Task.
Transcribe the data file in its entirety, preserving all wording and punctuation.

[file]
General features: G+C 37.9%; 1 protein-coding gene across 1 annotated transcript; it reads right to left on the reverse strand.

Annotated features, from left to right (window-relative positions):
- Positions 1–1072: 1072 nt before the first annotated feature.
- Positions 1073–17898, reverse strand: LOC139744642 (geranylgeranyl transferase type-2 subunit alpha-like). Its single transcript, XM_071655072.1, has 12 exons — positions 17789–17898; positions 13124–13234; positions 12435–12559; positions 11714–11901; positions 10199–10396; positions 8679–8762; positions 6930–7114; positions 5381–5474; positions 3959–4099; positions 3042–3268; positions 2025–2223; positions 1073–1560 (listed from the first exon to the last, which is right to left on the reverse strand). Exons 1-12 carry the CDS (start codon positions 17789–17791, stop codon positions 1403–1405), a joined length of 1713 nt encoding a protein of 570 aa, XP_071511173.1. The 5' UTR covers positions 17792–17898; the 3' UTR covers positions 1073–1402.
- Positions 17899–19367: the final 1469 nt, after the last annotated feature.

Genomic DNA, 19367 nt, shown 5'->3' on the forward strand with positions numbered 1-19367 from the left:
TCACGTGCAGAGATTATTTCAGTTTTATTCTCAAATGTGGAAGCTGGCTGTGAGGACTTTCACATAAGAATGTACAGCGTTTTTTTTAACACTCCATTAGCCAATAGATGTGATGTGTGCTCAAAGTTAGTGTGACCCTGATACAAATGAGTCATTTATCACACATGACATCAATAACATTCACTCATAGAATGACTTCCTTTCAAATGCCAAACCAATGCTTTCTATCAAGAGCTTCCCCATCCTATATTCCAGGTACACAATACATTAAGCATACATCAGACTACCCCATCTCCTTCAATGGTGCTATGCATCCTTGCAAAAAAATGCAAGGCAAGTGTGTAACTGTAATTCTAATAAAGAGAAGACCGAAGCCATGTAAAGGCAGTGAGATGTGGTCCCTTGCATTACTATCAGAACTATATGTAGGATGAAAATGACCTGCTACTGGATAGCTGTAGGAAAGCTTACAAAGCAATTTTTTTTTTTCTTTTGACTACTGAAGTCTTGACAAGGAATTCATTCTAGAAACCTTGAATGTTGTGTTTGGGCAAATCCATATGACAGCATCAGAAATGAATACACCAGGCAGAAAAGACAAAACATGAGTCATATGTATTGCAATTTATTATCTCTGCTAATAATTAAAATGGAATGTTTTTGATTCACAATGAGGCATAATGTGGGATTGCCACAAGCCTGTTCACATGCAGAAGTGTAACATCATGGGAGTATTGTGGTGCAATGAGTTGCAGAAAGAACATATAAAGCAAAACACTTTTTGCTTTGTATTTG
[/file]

General features: G+C 37.9%; 1 protein-coding gene across 1 annotated transcript; it reads right to left on the reverse strand.

Annotated features, from left to right (window-relative positions):
- Positions 1–1072: 1072 nt before the first annotated feature.
- Positions 1073–17898, reverse strand: LOC139744642 (geranylgeranyl transferase type-2 subunit alpha-like). Its single transcript, XM_071655072.1, has 12 exons — positions 17789–17898; positions 13124–13234; positions 12435–12559; positions 11714–11901; positions 10199–10396; positions 8679–8762; positions 6930–7114; positions 5381–5474; positions 3959–4099; positions 3042–3268; positions 2025–2223; positions 1073–1560 (listed from the first exon to the last, which is right to left on the reverse strand). Exons 1-12 carry the CDS (start codon positions 17789–17791, stop codon positions 1403–1405), a joined length of 1713 nt encoding a protein of 570 aa, XP_071511173.1. The 5' UTR covers positions 17792–17898; the 3' UTR covers positions 1073–1402.
- Positions 17899–19367: the final 1469 nt, after the last annotated feature.

Genomic DNA, 19367 nt, shown 5'->3' on the forward strand with positions numbered 1-19367 from the left:
TCACGTGCAGAGATTATTTCAGTTTTATTCTCAAATGTGGAAGCTGGCTGTGAGGACTTTCACATAAGAATGTACAGCGTTTTTTTTAACACTCCATTAGCCAATAGATGTGATGTGTGCTCAAAGTTAGTGTGACCCTGATACAAATGAGTCATTTATCACACATGACATCAATAACATTCACTCATAGAATGACTTCCTTTCAAATGCCAAACCAATGCTTTCTATCAAGAGCTTCCCCATCCTATATTCCAGGTACACAATACATTAAGCATACATCAGACTACCCCATCTCCTTCAATGGTGCTATGCATCCTTGCAAAAAAATGCAAGGCAAGTGTGTAACTGTAATTCTAATAAAGAGAAGACCGAAGCCATGTAAAGGCAGTGAGATGTGGTCCCTTGCATTACTATCAGAACTATATGTAGGATGAAAATGACCTGCTACTGGATAGCTGTAGGAAAGCTTACAAAGCAATTTTTTTTTTTCTTTTGACTACTGAAGTCTTGACAAGGAATTCATTCTAGAAACCTTGAATGTTGTGTTTGGGCAAATCCATATGACAGCATCAGAAATGAATACACCAGGCAGAAAAGACAAAACATGAGTCATATGTATTGCAATTTATTATCTCTGCTAATAATTAAAATGGAATGTTTTTGATTCACAATGAGGCATAATGTGGGATTGCCACAAGCCTGTTCACATGCAGAAGTGTAACATCATGGGAGTATTGTGGTGCAATGAGTTGCAGAAAGAACATATAAAGCAAAACACTTTTTGCTTTGTATTTG